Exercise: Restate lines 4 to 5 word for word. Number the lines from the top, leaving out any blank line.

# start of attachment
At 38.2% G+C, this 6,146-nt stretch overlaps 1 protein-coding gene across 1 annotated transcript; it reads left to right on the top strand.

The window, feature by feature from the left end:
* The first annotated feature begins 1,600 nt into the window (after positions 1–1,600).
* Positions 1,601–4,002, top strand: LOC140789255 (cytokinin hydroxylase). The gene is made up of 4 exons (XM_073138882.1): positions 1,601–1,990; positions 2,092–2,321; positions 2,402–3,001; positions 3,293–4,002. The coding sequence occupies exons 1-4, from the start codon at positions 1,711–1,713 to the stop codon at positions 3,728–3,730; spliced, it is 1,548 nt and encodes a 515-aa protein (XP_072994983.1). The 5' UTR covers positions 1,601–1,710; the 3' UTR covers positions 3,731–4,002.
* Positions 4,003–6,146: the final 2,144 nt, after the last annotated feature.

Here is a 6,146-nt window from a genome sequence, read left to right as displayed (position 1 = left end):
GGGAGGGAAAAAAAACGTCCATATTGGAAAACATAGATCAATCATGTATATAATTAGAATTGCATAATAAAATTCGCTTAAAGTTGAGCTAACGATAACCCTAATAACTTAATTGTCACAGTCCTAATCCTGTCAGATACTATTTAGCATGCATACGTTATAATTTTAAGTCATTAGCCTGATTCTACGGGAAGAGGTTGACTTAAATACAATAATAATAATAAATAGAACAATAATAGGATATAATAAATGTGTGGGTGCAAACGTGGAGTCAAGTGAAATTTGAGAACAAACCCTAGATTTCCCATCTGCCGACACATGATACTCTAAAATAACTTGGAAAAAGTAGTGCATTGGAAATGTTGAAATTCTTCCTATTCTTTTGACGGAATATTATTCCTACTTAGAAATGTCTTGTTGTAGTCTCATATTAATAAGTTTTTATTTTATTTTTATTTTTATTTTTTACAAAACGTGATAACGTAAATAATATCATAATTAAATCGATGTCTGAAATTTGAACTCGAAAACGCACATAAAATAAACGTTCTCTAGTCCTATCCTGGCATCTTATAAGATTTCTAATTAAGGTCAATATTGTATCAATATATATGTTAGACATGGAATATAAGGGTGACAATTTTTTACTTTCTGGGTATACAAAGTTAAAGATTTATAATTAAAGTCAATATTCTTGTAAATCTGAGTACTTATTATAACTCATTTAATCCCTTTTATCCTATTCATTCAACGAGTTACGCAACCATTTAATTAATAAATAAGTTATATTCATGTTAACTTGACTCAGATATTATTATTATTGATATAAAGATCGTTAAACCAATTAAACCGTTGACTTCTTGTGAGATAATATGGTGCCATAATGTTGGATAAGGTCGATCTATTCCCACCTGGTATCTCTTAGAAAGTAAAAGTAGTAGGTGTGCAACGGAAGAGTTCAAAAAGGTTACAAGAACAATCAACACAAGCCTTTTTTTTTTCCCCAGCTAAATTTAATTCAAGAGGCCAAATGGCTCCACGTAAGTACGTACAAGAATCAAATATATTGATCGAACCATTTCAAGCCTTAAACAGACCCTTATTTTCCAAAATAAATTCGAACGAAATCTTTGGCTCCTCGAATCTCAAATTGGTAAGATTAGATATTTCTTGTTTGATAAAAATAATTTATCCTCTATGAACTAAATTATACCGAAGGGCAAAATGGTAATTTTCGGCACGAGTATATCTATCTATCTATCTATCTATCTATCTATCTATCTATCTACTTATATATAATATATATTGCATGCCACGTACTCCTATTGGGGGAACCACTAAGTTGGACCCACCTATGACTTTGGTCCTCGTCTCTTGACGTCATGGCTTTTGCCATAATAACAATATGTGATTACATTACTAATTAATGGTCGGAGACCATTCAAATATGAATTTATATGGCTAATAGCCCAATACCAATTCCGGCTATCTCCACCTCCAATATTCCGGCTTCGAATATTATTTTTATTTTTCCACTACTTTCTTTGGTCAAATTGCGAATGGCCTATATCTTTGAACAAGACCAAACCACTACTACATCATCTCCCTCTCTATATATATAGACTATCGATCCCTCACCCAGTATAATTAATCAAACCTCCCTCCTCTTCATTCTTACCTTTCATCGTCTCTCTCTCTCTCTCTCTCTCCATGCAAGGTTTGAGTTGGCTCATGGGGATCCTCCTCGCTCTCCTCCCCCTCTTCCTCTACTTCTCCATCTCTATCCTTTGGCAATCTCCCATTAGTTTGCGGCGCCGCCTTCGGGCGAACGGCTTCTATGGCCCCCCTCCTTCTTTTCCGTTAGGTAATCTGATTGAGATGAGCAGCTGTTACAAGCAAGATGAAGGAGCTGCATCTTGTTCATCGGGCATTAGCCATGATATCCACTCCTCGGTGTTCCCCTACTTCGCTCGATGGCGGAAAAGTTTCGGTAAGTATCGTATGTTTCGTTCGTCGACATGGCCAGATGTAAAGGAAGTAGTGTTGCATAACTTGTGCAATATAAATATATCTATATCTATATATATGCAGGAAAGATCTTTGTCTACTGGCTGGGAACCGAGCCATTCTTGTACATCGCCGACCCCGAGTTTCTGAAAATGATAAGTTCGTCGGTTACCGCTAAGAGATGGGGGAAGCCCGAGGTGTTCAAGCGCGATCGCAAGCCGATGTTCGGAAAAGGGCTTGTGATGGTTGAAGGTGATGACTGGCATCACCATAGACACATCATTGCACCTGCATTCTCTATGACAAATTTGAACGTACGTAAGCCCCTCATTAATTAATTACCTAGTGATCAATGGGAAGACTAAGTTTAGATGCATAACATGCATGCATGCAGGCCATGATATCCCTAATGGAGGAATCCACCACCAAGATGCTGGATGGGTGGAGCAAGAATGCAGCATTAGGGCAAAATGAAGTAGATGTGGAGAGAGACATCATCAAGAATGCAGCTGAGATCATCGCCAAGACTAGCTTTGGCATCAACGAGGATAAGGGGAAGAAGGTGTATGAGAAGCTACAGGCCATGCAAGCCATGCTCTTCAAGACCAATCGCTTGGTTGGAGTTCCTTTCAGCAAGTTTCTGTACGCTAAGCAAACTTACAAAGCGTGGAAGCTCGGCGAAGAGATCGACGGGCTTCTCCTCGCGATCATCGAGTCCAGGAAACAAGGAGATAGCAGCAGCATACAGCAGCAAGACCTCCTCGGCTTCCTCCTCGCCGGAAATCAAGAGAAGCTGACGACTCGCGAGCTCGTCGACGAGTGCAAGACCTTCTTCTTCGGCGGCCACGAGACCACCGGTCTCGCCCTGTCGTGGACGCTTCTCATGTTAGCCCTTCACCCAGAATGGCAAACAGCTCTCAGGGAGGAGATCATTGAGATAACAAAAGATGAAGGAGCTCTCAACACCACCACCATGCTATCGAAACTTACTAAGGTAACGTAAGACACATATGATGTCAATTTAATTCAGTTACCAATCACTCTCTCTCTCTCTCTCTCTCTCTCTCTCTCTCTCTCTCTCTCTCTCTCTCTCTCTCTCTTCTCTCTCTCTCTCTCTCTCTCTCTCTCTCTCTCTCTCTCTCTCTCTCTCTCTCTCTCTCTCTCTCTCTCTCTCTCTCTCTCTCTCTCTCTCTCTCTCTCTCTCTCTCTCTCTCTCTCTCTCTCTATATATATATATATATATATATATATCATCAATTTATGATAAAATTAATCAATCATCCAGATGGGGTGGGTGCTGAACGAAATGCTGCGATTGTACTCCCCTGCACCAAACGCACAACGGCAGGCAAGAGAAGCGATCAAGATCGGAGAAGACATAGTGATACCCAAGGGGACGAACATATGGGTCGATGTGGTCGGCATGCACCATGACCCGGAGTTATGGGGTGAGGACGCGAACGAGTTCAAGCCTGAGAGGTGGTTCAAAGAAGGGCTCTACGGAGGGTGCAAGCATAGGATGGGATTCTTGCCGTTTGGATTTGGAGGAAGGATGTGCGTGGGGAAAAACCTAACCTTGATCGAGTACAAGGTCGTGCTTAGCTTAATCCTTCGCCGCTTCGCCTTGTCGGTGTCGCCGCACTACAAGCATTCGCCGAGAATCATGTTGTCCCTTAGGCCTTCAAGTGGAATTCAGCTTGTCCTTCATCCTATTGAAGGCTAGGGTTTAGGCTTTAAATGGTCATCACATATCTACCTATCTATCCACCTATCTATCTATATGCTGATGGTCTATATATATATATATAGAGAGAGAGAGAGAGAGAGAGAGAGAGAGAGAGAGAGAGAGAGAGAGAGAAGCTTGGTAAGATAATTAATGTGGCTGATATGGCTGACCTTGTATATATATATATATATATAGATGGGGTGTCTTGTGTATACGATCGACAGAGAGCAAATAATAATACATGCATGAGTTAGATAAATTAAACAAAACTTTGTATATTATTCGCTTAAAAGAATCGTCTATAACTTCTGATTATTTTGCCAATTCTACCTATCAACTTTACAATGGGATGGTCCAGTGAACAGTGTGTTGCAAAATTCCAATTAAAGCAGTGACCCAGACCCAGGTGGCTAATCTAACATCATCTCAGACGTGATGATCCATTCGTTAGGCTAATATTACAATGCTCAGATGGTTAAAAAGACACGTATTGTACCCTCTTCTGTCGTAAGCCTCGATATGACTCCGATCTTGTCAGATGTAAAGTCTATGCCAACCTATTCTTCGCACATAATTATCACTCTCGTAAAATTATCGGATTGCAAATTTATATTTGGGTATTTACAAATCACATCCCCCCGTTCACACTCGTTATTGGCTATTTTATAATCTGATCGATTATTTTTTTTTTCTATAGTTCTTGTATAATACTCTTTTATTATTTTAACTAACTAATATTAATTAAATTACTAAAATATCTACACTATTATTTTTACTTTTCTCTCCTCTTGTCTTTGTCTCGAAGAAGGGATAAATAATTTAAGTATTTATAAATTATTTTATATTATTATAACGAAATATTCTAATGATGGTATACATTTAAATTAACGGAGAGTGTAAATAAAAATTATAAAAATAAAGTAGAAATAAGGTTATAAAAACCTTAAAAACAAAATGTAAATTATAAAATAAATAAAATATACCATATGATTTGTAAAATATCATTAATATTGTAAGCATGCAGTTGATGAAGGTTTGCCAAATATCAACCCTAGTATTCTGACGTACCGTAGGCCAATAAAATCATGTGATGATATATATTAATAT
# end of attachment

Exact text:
* Positions 1,601–4,002, top strand: LOC140789255 (cytokinin hydroxylase). The gene is made up of 4 exons (XM_073138882.1): positions 1,601–1,990; positions 2,092–2,321; positions 2,402–3,001; positions 3,293–4,002. The coding sequence occupies exons 1-4, from the start codon at positions 1,711–1,713 to the stop codon at positions 3,728–3,730; spliced, it is 1,548 nt and encodes a 515-aa protein (XP_072994983.1). The 5' UTR covers positions 1,601–1,710; the 3' UTR covers positions 3,731–4,002.
* Positions 4,003–6,146: the final 2,144 nt, after the last annotated feature.